The Rheumatism Care and Gender Guide helps raise awareness of gender differences in rheumatism
Men and women with rheumatism experience their disease and its treatment very differently. Aspects in which they differ include: complaints experienced, side-effects of medication, treatment preferences, integration of the disease and treatment into daily life and wishes with regard to information and support. Care providers are not always aware of these differences, as research by Nivel shows.
In order to raise awareness about and pay attention to male-female differences in rheumatism during a consultation between health care provider and patient, the tool 'Attention Guide Rheumatism Care and Gender' has been developed.
The 'Rheumatism Care and Gender Signpost' tool consists of a poster for the consultation room or waiting room, accompanied by business cards for patients. The tool also contains a number of practical tips for both care providers and patients about discussing gender differences in rheumatism during a consultation. This information is included on the Nivel website page with the tool and easily accessible via a link on the poster and on the business cards.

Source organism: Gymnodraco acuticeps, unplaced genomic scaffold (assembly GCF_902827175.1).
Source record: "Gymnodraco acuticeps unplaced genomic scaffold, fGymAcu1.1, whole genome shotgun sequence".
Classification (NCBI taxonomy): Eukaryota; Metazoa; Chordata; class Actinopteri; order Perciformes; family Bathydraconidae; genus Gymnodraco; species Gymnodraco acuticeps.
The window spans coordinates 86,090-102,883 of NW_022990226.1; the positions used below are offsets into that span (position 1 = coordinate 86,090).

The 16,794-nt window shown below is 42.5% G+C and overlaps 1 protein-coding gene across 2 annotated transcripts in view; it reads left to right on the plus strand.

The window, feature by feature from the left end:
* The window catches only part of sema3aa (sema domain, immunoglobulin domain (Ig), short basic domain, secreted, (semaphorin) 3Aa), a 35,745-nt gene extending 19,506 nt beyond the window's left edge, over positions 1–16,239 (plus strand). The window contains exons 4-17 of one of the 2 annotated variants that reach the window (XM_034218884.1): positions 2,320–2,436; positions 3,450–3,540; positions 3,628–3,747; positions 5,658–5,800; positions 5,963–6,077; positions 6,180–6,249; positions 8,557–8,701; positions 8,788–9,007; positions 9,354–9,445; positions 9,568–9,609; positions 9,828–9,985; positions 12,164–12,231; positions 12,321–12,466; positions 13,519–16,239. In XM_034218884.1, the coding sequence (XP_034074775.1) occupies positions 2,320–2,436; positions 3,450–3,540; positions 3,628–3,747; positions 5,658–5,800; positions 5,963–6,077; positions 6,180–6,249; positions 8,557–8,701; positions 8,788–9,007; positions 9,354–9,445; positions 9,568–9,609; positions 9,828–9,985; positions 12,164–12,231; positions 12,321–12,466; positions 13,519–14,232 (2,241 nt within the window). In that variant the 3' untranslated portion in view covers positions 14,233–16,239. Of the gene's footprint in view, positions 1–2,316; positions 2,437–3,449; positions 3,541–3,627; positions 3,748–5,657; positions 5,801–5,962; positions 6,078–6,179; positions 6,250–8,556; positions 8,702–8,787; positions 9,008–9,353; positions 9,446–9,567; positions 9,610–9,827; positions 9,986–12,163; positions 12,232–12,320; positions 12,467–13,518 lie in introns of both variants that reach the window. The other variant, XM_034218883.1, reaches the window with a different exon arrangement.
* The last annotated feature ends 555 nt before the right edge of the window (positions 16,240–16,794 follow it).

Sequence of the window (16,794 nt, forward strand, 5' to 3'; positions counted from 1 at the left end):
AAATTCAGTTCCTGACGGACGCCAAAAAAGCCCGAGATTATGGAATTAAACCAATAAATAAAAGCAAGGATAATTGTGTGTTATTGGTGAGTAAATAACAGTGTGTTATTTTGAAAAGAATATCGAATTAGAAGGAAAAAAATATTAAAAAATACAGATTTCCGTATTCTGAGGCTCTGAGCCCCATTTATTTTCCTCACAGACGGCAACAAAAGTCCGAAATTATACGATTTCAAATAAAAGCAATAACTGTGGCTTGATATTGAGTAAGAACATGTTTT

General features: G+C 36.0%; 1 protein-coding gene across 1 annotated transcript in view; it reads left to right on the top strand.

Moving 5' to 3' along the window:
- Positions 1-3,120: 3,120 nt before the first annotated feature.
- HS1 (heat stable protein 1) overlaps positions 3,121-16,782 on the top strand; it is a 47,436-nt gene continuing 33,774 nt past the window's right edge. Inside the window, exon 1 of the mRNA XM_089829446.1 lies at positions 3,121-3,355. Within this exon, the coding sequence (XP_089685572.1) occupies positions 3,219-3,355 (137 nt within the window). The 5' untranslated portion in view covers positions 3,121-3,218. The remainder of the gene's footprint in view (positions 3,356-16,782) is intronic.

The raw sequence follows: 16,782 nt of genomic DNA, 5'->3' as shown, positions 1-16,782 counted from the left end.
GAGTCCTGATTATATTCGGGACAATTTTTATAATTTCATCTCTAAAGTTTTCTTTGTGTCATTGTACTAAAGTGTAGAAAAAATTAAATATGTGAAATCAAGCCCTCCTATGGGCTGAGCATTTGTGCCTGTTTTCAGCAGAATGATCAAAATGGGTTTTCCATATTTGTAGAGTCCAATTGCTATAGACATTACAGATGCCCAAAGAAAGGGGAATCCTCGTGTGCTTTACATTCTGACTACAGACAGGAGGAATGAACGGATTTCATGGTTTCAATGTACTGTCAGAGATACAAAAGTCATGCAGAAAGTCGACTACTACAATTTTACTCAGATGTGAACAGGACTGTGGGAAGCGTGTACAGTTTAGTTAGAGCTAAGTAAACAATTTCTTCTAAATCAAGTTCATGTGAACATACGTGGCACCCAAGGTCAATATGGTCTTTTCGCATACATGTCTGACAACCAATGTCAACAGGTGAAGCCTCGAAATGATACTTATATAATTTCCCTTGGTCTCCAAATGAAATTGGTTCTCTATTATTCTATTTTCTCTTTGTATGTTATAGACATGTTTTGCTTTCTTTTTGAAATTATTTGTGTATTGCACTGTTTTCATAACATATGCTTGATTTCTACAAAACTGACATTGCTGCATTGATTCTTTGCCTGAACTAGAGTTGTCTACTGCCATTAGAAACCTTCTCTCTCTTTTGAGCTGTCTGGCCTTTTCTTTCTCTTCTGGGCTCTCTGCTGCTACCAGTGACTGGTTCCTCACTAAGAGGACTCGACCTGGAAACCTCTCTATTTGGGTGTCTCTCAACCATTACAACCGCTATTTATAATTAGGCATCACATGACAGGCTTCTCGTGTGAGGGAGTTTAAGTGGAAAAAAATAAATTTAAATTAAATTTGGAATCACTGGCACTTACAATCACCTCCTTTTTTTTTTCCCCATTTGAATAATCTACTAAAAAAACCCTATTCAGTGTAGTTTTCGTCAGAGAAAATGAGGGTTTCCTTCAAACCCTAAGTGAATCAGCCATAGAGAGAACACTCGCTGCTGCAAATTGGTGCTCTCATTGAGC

Differences between men and women in rheumatology care The insights that are central to the tool come from a literature review on gender differences in the treatment process of people with rheumatic diseases, such as rheumatoid arthritis, psoriatic arthritis and Bechterew's disease. Research shows that women are more likely to have complaints at the time of diagnosis, such as pain and fatigue, compared to men. In addition, more women say they find it difficult to combine treatment with other activities, such as work and leisure activities. Also, more women stop treatment earlier and experience more side effects compared to men.
The research project was funded by ZonMw, within the framework of the Gender and Health programme. The research was realised in cooperation with ReumaNederland, Amsterdam UMC (location VUmc) and UMC Utrecht.